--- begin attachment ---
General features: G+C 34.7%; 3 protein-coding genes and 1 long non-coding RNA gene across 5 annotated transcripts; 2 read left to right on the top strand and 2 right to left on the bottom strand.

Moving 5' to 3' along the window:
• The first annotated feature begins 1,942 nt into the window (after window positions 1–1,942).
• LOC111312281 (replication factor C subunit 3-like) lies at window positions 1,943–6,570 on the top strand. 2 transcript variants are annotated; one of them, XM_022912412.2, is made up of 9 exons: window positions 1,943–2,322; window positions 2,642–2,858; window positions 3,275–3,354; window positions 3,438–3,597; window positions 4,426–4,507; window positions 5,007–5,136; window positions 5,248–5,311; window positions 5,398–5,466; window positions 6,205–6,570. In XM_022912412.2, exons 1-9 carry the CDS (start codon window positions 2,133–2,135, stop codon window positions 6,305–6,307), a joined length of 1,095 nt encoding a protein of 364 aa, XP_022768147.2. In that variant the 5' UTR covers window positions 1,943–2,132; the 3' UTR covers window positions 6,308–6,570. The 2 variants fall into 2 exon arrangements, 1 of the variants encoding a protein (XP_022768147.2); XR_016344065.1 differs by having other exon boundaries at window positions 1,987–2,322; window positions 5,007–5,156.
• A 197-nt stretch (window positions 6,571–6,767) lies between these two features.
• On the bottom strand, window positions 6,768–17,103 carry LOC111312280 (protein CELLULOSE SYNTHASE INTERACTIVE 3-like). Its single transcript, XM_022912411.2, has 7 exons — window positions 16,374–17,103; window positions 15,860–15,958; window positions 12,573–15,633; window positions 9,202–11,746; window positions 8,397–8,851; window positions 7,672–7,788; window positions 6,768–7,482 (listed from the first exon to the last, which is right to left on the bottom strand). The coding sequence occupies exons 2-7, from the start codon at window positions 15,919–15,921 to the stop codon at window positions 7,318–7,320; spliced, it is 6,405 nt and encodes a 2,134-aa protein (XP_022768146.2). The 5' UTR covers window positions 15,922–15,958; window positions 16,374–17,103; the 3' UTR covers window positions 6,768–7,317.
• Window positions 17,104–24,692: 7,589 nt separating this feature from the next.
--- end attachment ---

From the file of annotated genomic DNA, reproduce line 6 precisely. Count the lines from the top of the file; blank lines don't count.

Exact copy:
• On the bottom strand, window positions 6,768–17,103 carry LOC111312280 (protein CELLULOSE SYNTHASE INTERACTIVE 3-like). Its single transcript, XM_022912411.2, has 7 exons — window positions 16,374–17,103; window positions 15,860–15,958; window positions 12,573–15,633; window positions 9,202–11,746; window positions 8,397–8,851; window positions 7,672–7,788; window positions 6,768–7,482 (listed from the first exon to the last, which is right to left on the bottom strand). The coding sequence occupies exons 2-7, from the start codon at window positions 15,919–15,921 to the stop codon at window positions 7,318–7,320; spliced, it is 6,405 nt and encodes a 2,134-aa protein (XP_022768146.2). The 5' UTR covers window positions 15,922–15,958; window positions 16,374–17,103; the 3' UTR covers window positions 6,768–7,317.